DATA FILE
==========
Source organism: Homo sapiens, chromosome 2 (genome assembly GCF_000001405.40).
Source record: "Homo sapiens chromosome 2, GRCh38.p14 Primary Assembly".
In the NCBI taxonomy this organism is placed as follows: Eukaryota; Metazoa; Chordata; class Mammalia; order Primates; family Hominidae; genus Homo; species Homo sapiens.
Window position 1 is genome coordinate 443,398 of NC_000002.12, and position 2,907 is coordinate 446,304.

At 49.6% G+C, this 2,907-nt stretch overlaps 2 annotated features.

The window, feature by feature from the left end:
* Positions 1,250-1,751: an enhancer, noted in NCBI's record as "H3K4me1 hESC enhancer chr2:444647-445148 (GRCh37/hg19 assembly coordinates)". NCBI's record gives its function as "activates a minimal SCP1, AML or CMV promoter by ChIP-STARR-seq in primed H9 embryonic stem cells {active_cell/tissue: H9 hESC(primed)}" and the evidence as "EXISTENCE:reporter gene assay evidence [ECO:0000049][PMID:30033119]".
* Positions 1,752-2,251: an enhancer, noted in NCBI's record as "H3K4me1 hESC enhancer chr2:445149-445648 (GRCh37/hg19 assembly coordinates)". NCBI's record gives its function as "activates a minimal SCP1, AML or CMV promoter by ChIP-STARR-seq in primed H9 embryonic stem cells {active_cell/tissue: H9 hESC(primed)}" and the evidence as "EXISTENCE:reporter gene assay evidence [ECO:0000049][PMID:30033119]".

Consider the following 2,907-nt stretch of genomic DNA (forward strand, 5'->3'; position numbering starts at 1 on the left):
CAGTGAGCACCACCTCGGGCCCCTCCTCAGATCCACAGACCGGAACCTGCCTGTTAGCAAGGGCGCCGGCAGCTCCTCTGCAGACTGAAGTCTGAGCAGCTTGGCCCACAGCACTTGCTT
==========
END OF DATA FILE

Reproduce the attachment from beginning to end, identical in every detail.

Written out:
Source organism: Homo sapiens, chromosome 2 (genome assembly GCF_000001405.40).
Source record: "Homo sapiens chromosome 2, GRCh38.p14 Primary Assembly".
In the NCBI taxonomy this organism is placed as follows: Eukaryota; Metazoa; Chordata; class Mammalia; order Primates; family Hominidae; genus Homo; species Homo sapiens.
Window position 1 is genome coordinate 443,398 of NC_000002.12, and position 2,907 is coordinate 446,304.

At 49.6% G+C, this 2,907-nt stretch overlaps 2 annotated features.

The window, feature by feature from the left end:
* Positions 1,250-1,751: an enhancer, noted in NCBI's record as "H3K4me1 hESC enhancer chr2:444647-445148 (GRCh37/hg19 assembly coordinates)". NCBI's record gives its function as "activates a minimal SCP1, AML or CMV promoter by ChIP-STARR-seq in primed H9 embryonic stem cells {active_cell/tissue: H9 hESC(primed)}" and the evidence as "EXISTENCE:reporter gene assay evidence [ECO:0000049][PMID:30033119]".
* Positions 1,752-2,251: an enhancer, noted in NCBI's record as "H3K4me1 hESC enhancer chr2:445149-445648 (GRCh37/hg19 assembly coordinates)". NCBI's record gives its function as "activates a minimal SCP1, AML or CMV promoter by ChIP-STARR-seq in primed H9 embryonic stem cells {active_cell/tissue: H9 hESC(primed)}" and the evidence as "EXISTENCE:reporter gene assay evidence [ECO:0000049][PMID:30033119]".

Consider the following 2,907-nt stretch of genomic DNA (forward strand, 5'->3'; position numbering starts at 1 on the left):
CAGTGAGCACCACCTCGGGCCCCTCCTCAGATCCACAGACCGGAACCTGCCTGTTAGCAAGGGCGCCGGCAGCTCCTCTGCAGACTGAAGTCTGAGCAGCTTGGCCCACAGCACTTGCTT